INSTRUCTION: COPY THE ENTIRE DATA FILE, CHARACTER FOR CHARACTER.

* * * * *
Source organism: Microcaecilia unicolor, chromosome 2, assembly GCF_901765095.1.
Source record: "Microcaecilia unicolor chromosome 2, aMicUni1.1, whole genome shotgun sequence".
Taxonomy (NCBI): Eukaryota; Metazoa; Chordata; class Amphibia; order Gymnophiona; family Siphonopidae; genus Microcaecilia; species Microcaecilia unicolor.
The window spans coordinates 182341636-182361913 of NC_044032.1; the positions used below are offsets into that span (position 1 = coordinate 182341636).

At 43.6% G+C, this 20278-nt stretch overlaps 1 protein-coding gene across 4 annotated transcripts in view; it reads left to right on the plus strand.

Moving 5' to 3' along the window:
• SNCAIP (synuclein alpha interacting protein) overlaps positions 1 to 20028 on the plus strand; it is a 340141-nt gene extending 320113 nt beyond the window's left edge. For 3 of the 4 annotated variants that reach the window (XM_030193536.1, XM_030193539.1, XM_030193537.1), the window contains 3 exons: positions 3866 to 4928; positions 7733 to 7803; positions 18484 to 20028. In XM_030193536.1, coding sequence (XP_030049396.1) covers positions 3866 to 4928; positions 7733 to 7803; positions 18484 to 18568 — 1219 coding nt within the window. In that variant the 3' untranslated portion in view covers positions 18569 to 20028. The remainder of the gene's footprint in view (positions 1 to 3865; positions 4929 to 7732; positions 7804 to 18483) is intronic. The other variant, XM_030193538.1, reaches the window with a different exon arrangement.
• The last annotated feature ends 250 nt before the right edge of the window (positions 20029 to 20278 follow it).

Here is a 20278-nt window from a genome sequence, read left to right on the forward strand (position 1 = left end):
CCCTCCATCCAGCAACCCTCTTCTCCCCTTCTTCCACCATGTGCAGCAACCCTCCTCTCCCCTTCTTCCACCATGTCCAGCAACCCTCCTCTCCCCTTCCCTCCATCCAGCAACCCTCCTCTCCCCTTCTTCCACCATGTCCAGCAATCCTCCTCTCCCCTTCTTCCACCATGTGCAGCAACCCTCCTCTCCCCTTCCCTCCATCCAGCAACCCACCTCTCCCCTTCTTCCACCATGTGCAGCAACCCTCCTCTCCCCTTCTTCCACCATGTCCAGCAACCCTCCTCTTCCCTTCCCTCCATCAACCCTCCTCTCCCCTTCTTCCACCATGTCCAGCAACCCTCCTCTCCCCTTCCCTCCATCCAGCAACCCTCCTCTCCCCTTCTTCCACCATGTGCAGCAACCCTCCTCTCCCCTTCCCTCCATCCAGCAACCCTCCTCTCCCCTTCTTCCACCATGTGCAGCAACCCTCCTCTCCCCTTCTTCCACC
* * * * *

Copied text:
Source organism: Microcaecilia unicolor, chromosome 2, assembly GCF_901765095.1.
Source record: "Microcaecilia unicolor chromosome 2, aMicUni1.1, whole genome shotgun sequence".
Taxonomy (NCBI): Eukaryota; Metazoa; Chordata; class Amphibia; order Gymnophiona; family Siphonopidae; genus Microcaecilia; species Microcaecilia unicolor.
The window spans coordinates 182341636-182361913 of NC_044032.1; the positions used below are offsets into that span (position 1 = coordinate 182341636).

At 43.6% G+C, this 20278-nt stretch overlaps 1 protein-coding gene across 4 annotated transcripts in view; it reads left to right on the plus strand.

Moving 5' to 3' along the window:
• SNCAIP (synuclein alpha interacting protein) overlaps positions 1 to 20028 on the plus strand; it is a 340141-nt gene extending 320113 nt beyond the window's left edge. For 3 of the 4 annotated variants that reach the window (XM_030193536.1, XM_030193539.1, XM_030193537.1), the window contains 3 exons: positions 3866 to 4928; positions 7733 to 7803; positions 18484 to 20028. In XM_030193536.1, coding sequence (XP_030049396.1) covers positions 3866 to 4928; positions 7733 to 7803; positions 18484 to 18568 — 1219 coding nt within the window. In that variant the 3' untranslated portion in view covers positions 18569 to 20028. The remainder of the gene's footprint in view (positions 1 to 3865; positions 4929 to 7732; positions 7804 to 18483) is intronic. The other variant, XM_030193538.1, reaches the window with a different exon arrangement.
• The last annotated feature ends 250 nt before the right edge of the window (positions 20029 to 20278 follow it).

Here is a 20278-nt window from a genome sequence, read left to right on the forward strand (position 1 = left end):
CCCTCCATCCAGCAACCCTCTTCTCCCCTTCTTCCACCATGTGCAGCAACCCTCCTCTCCCCTTCTTCCACCATGTCCAGCAACCCTCCTCTCCCCTTCCCTCCATCCAGCAACCCTCCTCTCCCCTTCTTCCACCATGTCCAGCAATCCTCCTCTCCCCTTCTTCCACCATGTGCAGCAACCCTCCTCTCCCCTTCCCTCCATCCAGCAACCCACCTCTCCCCTTCTTCCACCATGTGCAGCAACCCTCCTCTCCCCTTCTTCCACCATGTCCAGCAACCCTCCTCTTCCCTTCCCTCCATCAACCCTCCTCTCCCCTTCTTCCACCATGTCCAGCAACCCTCCTCTCCCCTTCCCTCCATCCAGCAACCCTCCTCTCCCCTTCTTCCACCATGTGCAGCAACCCTCCTCTCCCCTTCCCTCCATCCAGCAACCCTCCTCTCCCCTTCTTCCACCATGTGCAGCAACCCTCCTCTCCCCTTCTTCCACC